Long Sam filled his cup, and downed the stout black brew without stopping for breath. He filled the cup again, unbuttoned the front of his shirt, and pulled out the six packets of money. Long Sam was sitting there, finishing his third cup of coffee, when Kate came in the back door, her face flushed from hurrying.
“Sorry I was so long,” she smiled.
She came across the room, still smiling. She stopped by the gaunt outlaw’s chair, and stood looking down at the packets of money on the table. She was not smiling now. She looked at Long Sam quickly, a startled something in her eyes. Then she turned, and would have moved away if he had not touched her arm.
“You don’t aim to question me about that money?” he asked gravely.
“There’s a lot of money there, Sam,” Kate Benton said gravely. “But where you got it happens to be your business.”
“I’m a dog-goned coward, Kate!” Long Sam burst out. “I’ve been stallin’ and fumblin’ around, puttin’ off tellin’ you somethin’. But the tellin’ will hurt you, and I hate like blazes to do that to you.”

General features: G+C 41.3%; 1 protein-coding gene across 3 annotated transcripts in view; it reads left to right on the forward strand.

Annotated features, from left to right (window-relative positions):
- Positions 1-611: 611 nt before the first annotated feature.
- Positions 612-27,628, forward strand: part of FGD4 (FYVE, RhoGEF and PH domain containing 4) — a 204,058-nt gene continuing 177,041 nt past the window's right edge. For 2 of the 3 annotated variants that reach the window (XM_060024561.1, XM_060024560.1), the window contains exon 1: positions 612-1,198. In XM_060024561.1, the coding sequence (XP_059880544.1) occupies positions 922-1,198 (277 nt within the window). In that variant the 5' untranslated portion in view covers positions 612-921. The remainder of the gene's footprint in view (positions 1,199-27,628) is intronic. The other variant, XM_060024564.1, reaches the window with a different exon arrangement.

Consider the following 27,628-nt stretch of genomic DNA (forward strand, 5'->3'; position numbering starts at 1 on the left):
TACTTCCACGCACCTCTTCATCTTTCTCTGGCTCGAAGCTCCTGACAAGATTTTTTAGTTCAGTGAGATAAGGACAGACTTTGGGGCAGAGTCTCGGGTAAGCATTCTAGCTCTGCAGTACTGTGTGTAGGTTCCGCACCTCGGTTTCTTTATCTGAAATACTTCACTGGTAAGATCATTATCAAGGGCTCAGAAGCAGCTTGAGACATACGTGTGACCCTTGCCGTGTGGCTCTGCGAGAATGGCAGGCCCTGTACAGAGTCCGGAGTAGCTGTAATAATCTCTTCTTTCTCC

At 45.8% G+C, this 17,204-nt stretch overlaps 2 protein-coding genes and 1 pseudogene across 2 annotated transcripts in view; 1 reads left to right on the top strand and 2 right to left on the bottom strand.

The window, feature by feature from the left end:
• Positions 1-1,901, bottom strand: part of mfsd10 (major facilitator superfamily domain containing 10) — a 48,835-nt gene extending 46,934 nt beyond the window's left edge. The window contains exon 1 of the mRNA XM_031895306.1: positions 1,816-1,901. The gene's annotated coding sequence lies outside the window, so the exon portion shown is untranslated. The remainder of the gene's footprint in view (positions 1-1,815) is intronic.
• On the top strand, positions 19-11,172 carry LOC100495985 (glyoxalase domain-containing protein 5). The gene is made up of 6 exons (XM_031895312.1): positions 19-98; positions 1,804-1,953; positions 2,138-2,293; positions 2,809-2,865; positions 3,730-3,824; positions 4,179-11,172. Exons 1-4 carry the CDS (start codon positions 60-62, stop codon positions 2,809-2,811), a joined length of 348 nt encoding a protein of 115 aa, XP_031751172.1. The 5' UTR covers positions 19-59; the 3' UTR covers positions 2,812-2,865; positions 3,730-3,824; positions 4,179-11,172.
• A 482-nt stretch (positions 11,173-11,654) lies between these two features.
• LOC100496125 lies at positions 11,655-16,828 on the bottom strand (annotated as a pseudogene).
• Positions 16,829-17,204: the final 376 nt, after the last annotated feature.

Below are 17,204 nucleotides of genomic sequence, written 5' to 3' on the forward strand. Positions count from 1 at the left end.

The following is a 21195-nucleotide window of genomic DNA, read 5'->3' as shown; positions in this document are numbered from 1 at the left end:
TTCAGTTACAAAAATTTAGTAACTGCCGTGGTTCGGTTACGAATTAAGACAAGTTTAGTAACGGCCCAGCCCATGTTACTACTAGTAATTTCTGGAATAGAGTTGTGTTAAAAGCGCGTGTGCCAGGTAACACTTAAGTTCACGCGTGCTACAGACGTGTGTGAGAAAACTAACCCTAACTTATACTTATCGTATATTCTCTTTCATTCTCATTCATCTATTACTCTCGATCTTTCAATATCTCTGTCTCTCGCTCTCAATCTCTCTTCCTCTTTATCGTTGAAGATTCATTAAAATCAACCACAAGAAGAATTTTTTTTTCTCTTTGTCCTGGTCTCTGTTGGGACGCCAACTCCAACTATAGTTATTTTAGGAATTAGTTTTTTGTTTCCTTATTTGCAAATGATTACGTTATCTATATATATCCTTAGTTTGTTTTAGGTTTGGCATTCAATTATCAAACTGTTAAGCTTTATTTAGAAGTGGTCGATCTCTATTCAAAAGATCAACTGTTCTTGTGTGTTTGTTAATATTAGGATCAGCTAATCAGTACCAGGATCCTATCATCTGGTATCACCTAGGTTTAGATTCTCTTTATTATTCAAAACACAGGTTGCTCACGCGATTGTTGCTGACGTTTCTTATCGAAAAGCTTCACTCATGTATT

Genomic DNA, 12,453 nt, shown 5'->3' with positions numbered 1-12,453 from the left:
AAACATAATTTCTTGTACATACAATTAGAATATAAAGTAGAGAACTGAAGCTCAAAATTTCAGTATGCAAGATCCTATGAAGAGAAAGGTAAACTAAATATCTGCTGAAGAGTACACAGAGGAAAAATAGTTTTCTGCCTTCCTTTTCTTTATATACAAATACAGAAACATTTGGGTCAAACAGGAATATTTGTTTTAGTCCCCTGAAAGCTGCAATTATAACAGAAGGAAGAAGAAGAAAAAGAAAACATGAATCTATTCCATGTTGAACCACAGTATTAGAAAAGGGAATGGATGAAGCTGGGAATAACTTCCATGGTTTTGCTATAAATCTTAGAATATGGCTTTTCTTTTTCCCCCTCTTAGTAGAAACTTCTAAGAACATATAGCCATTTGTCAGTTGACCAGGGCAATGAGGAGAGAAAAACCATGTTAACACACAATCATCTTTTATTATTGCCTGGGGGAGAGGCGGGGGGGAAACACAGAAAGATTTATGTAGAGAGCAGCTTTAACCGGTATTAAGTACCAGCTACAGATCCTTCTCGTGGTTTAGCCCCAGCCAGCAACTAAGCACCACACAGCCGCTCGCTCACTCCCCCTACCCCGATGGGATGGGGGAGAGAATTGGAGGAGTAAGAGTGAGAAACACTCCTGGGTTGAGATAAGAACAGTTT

“I’ve weathered some pretty rough going since you were here the last time, Sam,” the girl said gravely. “Did you know that Mother and Dad are both gone?”
Long Sam came to his feet, ran nervous fingers through his unruly yellow hair.
“I just heard about yore folks this mornin’, and can’t tell yuh how sorry I am, Kate,” he said gravely. “And now I’ve got to hand yuh another load of grief, little lady. It’s Pete, this time.”
Kate tensed, and something came to life in her eyes that made the gaunt outlaw step back hastily. The girl laughed then, and the sound was so cold Long Sam felt a chill go down his spine.
“Don’t tell me something has really happened to that rotten, unprincipled devil, Sam!” Kate cried sharply.
Long Sam brushed trembling fingers across his weary eyes, remembering the remark Ike Lufkin had made to the effect that Kate would be glad to know that Pete was dead. Speaking slowly, Long Sam told Kate what had taken place at the ford on upper Hominy Creek.
Something in the girl’s burning eyes made him squirm constantly, and he could feel sweat trickling along his stubbled cheeks and jaws by the time he finished the tale.